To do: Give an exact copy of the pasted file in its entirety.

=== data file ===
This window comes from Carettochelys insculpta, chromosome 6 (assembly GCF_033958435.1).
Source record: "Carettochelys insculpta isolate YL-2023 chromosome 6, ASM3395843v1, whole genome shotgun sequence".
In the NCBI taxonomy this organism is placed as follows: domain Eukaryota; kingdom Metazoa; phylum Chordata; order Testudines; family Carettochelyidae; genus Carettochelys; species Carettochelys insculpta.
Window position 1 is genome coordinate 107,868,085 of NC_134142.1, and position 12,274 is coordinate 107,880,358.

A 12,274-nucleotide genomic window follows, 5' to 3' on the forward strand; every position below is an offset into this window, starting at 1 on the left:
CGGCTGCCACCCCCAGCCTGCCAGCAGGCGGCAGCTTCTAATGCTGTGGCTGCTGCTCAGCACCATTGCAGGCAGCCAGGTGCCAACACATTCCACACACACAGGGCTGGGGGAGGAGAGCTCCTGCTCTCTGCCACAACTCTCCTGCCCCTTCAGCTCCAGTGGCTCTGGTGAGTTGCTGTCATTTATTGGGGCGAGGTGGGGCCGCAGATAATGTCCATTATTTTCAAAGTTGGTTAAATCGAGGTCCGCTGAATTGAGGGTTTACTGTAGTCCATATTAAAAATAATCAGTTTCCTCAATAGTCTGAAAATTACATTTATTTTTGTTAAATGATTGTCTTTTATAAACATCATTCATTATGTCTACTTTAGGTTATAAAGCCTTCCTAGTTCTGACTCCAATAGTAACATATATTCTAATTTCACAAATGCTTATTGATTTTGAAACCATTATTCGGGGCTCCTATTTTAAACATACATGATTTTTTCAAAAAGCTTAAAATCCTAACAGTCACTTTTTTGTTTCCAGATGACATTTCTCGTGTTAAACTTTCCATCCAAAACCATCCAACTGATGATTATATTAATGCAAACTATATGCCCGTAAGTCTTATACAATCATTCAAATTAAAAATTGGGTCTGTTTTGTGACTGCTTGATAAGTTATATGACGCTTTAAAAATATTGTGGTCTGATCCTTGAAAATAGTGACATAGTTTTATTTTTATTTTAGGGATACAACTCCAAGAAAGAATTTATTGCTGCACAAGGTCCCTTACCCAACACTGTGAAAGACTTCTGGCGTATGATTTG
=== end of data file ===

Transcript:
This window comes from Carettochelys insculpta, chromosome 6 (assembly GCF_033958435.1).
Source record: "Carettochelys insculpta isolate YL-2023 chromosome 6, ASM3395843v1, whole genome shotgun sequence".
In the NCBI taxonomy this organism is placed as follows: domain Eukaryota; kingdom Metazoa; phylum Chordata; order Testudines; family Carettochelyidae; genus Carettochelys; species Carettochelys insculpta.
Window position 1 is genome coordinate 107,868,085 of NC_134142.1, and position 12,274 is coordinate 107,880,358.

A 12,274-nucleotide genomic window follows, 5' to 3' on the forward strand; every position below is an offset into this window, starting at 1 on the left:
CGGCTGCCACCCCCAGCCTGCCAGCAGGCGGCAGCTTCTAATGCTGTGGCTGCTGCTCAGCACCATTGCAGGCAGCCAGGTGCCAACACATTCCACACACACAGGGCTGGGGGAGGAGAGCTCCTGCTCTCTGCCACAACTCTCCTGCCCCTTCAGCTCCAGTGGCTCTGGTGAGTTGCTGTCATTTATTGGGGCGAGGTGGGGCCGCAGATAATGTCCATTATTTTCAAAGTTGGTTAAATCGAGGTCCGCTGAATTGAGGGTTTACTGTAGTCCATATTAAAAATAATCAGTTTCCTCAATAGTCTGAAAATTACATTTATTTTTGTTAAATGATTGTCTTTTATAAACATCATTCATTATGTCTACTTTAGGTTATAAAGCCTTCCTAGTTCTGACTCCAATAGTAACATATATTCTAATTTCACAAATGCTTATTGATTTTGAAACCATTATTCGGGGCTCCTATTTTAAACATACATGATTTTTTCAAAAAGCTTAAAATCCTAACAGTCACTTTTTTGTTTCCAGATGACATTTCTCGTGTTAAACTTTCCATCCAAAACCATCCAACTGATGATTATATTAATGCAAACTATATGCCCGTAAGTCTTATACAATCATTCAAATTAAAAATTGGGTCTGTTTTGTGACTGCTTGATAAGTTATATGACGCTTTAAAAATATTGTGGTCTGATCCTTGAAAATAGTGACATAGTTTTATTTTTATTTTAGGGATACAACTCCAAGAAAGAATTTATTGCTGCACAAGGTCCCTTACCCAACACTGTGAAAGACTTCTGGCGTATGATTTG